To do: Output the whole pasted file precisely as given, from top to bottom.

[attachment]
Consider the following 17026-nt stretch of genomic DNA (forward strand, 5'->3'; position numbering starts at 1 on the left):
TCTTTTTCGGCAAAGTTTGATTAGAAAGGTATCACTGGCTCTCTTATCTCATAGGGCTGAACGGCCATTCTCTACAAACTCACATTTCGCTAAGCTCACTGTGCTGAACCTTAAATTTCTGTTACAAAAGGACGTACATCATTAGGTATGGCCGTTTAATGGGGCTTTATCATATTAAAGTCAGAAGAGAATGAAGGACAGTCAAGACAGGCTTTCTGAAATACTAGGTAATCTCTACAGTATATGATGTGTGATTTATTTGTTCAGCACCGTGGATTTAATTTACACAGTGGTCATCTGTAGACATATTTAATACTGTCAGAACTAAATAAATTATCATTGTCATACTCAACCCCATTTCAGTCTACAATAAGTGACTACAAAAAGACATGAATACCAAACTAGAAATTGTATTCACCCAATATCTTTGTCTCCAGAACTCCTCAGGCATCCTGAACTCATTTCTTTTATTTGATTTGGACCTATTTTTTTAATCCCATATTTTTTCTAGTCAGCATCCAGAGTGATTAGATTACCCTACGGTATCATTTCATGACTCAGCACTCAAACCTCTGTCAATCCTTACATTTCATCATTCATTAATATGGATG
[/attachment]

Consider the following 17026-nt stretch of genomic DNA (forward strand, 5'->3'; position numbering starts at 1 on the left):
TCTTTTTCGGCAAAGTTTGATTAGAAAGGTATCACTGGCTCTCTTATCTCATAGGGCTGAACGGCCATTCTCTACAAACTCACATTTCGCTAAGCTCACTGTGCTGAACCTTAAATTTCTGTTACAAAAGGACGTACATCATTAGGTATGGCCGTTTAATGGGGCTTTATCATATTAAAGTCAGAAGAGAATGAAGGACAGTCAAGACAGGCTTTCTGAAATACTAGGTAATCTCTACAGTATATGATGTGTGATTTATTTGTTCAGCACCGTGGATTTAATTTACACAGTGGTCATCTGTAGACATATTTAATACTGTCAGAACTAAATAAATTATCATTGTCATACTCAACCCCATTTCAGTCTACAATAAGTGACTACAAAAAGACATGAATACCAAACTAGAAATTGTATTCACCCAATATCTTTGTCTCCAGAACTCCTCAGGCATCCTGAACTCATTTCTTTTATTTGATTTGGACCTATTTTTTTAATCCCATATTTTTTCTAGTCAGCATCCAGAGTGATTAGATTACCCTACGGTATCATTTCATGACTCAGCACTCAAACCTCTGTCAATCCTTACATTTCATCATTCATTAATATGGATG